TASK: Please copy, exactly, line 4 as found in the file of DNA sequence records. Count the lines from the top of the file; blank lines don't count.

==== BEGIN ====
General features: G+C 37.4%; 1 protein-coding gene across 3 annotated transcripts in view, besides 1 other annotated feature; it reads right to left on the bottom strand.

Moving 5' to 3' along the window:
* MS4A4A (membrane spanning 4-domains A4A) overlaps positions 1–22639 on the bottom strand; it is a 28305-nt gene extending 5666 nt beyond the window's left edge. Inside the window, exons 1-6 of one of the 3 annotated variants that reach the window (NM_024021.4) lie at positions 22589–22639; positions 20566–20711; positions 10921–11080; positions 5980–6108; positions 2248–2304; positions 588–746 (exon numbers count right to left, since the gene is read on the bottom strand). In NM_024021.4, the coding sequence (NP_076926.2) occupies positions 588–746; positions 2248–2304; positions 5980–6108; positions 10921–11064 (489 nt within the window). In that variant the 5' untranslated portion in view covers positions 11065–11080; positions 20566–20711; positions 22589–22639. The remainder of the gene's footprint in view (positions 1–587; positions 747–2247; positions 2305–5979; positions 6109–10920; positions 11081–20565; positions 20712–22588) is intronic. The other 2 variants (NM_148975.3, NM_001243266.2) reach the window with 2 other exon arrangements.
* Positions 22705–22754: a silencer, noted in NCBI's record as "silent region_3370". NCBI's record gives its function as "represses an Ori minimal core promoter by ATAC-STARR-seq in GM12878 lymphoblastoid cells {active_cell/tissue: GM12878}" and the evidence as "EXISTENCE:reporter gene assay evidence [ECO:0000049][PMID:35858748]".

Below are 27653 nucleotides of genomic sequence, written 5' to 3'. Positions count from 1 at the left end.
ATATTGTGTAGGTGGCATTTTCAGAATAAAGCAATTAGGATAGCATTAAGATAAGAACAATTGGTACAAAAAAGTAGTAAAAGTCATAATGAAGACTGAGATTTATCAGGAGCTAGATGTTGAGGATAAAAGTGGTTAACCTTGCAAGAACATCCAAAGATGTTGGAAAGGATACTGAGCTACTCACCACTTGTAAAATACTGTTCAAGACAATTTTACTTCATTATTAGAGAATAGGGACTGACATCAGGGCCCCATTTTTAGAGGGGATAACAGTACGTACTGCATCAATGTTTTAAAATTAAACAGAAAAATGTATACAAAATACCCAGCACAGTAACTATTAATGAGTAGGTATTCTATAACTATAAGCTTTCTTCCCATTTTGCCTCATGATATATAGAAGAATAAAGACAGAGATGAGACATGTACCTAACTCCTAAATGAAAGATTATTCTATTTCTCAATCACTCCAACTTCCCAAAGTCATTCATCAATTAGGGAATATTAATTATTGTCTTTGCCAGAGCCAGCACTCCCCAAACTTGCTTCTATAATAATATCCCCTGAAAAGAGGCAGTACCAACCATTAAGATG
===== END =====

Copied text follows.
* Positions 22705–22754: a silencer, noted in NCBI's record as "silent region_3370". NCBI's record gives its function as "represses an Ori minimal core promoter by ATAC-STARR-seq in GM12878 lymphoblastoid cells {active_cell/tissue: GM12878}" and the evidence as "EXISTENCE:reporter gene assay evidence [ECO:0000049][PMID:35858748]".